Beavers being released onto the River Otter, Devon (Credit: Nick Upton/naturepl.com)

Beavers being released onto the River Otter, Devon (Credit: Nick Upton/naturepl.com)

This article was origionally published on BBC Earth.  

It has been 400 years since Britain was home to beavers. Now they have returned, and they are rapidly proving their worth


“…”The biodiversity is booming,” Brazier tells me as we approach the wire fence through a field of coarse grass and rushes. “It’s alive.”

Behind this fence, every species – plant and animal– depends on the behaviour of just one: the Eurasian beaver. Since their introduction in March 2011, a breeding pair of these large rodents has been as busy as, well, beavers.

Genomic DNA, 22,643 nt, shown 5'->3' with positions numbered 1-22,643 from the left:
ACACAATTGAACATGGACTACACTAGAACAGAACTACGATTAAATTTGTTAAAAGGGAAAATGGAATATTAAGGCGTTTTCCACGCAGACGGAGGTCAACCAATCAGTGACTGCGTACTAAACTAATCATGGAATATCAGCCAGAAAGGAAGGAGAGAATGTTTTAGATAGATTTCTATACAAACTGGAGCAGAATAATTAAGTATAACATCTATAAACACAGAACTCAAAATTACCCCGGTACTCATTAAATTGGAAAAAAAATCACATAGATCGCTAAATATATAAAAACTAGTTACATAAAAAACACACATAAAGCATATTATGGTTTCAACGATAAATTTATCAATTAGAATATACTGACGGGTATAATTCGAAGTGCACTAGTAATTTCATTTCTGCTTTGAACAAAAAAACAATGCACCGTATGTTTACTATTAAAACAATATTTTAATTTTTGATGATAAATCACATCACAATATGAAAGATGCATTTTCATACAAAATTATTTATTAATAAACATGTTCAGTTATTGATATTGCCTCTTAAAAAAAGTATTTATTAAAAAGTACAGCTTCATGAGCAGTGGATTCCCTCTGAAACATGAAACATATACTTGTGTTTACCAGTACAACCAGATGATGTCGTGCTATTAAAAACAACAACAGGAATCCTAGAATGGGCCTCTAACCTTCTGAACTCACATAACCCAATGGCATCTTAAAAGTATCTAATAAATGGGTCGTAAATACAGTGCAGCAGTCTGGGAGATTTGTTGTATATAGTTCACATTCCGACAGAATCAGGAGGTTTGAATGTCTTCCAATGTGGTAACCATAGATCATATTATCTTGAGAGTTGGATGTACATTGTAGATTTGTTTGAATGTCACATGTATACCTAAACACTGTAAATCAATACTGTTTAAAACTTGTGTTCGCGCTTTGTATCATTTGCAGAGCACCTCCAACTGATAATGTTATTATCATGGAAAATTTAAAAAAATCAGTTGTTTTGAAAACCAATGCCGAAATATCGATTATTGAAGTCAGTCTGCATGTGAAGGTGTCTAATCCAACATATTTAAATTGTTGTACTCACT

They have raised a family. They have built a lodge to live in and gouged deep canals through the land for getting out and about. And, of course, they have chopped down trees and built a series of 13 dams from sticks and mud. The woodland stream has been, and is being, transmogrified into wetland.

It is easy to see why beaver are known as “ecosystem engineers”. But it is Brazier and Puttock’s task to find out what these large rodents are engineering exactly.

Although small in size, this site has huge importance. What the pair concludes from their studies here may help decide the fate of the charismatic beaver across the UK…”

Read on at: BBC Earth.